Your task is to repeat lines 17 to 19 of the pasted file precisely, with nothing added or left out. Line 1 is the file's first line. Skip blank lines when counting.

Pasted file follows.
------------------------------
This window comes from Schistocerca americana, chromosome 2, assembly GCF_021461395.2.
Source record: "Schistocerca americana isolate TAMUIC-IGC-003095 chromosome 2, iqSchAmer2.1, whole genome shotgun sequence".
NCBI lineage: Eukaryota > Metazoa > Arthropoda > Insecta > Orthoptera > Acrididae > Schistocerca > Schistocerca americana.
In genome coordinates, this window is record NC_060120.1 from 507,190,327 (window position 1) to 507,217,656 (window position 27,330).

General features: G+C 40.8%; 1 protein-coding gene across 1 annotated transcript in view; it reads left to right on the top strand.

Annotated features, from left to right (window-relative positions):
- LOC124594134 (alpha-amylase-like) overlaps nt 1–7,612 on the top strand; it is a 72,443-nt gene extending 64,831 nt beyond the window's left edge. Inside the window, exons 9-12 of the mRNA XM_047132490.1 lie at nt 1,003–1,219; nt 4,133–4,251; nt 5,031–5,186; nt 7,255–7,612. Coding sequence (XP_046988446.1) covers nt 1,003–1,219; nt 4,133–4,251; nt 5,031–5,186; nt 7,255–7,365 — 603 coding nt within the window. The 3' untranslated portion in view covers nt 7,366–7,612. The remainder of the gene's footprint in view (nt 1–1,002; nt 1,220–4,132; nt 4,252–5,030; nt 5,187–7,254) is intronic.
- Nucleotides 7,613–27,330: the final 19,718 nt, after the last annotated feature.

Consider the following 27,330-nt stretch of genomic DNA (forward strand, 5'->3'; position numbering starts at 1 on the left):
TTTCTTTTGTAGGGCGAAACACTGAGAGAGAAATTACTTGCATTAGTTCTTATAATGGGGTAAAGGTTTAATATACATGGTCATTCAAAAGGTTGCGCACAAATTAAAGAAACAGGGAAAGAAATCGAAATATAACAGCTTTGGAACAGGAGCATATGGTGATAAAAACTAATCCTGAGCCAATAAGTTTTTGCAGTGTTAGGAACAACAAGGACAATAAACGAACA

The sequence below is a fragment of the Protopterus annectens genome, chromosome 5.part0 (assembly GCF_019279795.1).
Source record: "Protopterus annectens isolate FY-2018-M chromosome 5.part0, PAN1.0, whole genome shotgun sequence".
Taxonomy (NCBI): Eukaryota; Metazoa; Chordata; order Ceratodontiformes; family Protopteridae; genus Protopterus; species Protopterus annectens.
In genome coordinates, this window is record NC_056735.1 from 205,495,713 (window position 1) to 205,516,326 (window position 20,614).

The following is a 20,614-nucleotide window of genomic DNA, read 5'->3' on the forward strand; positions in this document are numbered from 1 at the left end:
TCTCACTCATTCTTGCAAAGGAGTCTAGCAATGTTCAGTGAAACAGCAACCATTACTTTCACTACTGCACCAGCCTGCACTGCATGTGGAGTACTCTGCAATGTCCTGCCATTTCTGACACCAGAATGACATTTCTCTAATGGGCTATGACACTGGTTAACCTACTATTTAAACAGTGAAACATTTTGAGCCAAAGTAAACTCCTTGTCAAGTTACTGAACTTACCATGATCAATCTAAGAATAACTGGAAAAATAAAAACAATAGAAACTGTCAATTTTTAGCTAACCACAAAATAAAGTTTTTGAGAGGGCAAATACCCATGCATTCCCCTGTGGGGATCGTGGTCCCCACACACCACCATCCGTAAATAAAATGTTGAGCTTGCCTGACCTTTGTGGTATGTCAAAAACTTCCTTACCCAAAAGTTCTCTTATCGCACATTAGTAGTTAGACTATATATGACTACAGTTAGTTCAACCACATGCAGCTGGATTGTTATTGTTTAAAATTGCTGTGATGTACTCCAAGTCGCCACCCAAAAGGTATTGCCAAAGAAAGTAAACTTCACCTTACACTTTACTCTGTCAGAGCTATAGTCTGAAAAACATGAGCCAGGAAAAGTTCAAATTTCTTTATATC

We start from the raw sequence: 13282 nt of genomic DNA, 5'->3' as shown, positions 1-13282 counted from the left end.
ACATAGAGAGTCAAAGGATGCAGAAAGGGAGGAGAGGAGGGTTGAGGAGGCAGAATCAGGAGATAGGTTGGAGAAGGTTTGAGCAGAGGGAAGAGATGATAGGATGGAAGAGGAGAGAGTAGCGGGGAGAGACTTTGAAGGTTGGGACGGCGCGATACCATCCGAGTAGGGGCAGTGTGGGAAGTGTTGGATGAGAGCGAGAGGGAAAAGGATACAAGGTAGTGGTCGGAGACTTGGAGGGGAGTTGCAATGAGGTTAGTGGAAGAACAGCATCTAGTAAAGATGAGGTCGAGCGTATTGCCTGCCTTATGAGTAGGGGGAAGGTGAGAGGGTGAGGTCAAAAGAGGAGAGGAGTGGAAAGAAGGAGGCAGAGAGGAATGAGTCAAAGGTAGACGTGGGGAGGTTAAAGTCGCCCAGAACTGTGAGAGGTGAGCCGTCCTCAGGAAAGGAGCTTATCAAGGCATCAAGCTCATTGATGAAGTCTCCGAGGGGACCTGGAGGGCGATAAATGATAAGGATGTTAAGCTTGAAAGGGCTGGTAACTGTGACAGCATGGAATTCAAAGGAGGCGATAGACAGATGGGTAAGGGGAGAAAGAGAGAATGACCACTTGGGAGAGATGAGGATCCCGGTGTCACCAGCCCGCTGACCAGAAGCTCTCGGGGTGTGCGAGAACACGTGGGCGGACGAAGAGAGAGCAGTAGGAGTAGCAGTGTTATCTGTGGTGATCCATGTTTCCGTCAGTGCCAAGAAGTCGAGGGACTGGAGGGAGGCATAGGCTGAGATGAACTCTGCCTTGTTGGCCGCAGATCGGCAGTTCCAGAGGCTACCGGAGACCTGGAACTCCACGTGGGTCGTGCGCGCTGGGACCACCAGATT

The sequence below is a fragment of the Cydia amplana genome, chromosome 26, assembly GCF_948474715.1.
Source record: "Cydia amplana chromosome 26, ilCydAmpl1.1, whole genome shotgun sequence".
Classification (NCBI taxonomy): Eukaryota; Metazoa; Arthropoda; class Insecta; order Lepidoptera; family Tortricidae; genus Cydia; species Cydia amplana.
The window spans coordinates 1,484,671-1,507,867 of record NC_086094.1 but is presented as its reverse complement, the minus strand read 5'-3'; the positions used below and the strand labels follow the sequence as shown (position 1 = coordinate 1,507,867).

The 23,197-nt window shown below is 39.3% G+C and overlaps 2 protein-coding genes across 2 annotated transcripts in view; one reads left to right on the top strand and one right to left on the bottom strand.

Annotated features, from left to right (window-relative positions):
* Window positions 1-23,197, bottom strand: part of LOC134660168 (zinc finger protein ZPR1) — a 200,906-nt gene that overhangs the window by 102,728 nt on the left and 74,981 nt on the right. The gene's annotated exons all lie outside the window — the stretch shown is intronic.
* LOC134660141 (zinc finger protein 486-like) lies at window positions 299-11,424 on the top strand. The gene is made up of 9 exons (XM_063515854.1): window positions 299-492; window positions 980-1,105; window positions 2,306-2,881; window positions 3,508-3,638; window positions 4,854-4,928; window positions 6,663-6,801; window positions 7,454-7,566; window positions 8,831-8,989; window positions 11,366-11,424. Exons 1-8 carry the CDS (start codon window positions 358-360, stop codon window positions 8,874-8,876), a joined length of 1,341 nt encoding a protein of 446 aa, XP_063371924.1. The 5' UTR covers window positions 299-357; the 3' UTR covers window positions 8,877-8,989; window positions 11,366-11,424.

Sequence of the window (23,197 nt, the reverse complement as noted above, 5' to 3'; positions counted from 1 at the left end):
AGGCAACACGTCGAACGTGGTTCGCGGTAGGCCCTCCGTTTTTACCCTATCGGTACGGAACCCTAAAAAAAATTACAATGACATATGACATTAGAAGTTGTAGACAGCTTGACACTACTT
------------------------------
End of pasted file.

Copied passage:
We start from the raw sequence: 13282 nt of genomic DNA, 5'->3' as shown, positions 1-13282 counted from the left end.
ACATAGAGAGTCAAAGGATGCAGAAAGGGAGGAGAGGAGGGTTGAGGAGGCAGAATCAGGAGATAGGTTGGAGAAGGTTTGAGCAGAGGGAAGAGATGATAGGATGGAAGAGGAGAGAGTAGCGGGGAGAGACTTTGAAGGTTGGGACGGCGCGATACCATCCGAGTAGGGGCAGTGTGGGAAGTGTTGGATGAGAGCGAGAGGGAAAAGGATACAAGGTAGTGGTCGGAGACTTGGAGGGGAGTTGCAATGAGGTTAGTGGAAGAACAGCATCTAGTAAAGATGAGGTCGAGCGTATTGCCTGCCTTATGAGTAGGGGGAAGGTGAGAGGGTGAGGTCAAAAGAGGAGAGGAGTGGAAAGAAGGAGGCAGAGAGGAATGAGTCAAAGGTAGACGTGGGGAGGTTAAAGTCGCCCAGAACTGTGAGAGGTGAGCCGTCCTCAGGAAAGGAGCTTATCAAGGCATCAAGCTCATTGATGAAGTCTCCGAGGGGACCTGGAGGGCGATAAATGATAAGGATGTTAAGCTTGAAAGGGCTGGTAACTGTGACAGCATGGAATTCAAAGGAGGCGATAGACAGATGGGTAAGGGGAGAAAGAGAGAATGACCACTTGGGAGAGATGAGGATCCCGGTGTCACCAGCCCGCTGACCAGAAGCTCTCGGGGTGTGCGAGAACACGTGGGCGGACGAAGAGAGAGCAGTAGGAGTAGCAGTGTTATCTGTGGTGATCCATGTTTCCGTCAGTGCCAAGAAGTCGAGGGACTGGAGGGAGGCATAGGCTGAGATGAACTCTGCCTTGTTGGCCGCAGATCGGCAGTTCCAGAGGCTACCGGAGACCTGGAACTCCACGTGGGTCGTGCGCGCTGGGACCACCAGATT

The sequence below is a fragment of the Cydia amplana genome, chromosome 26, assembly GCF_948474715.1.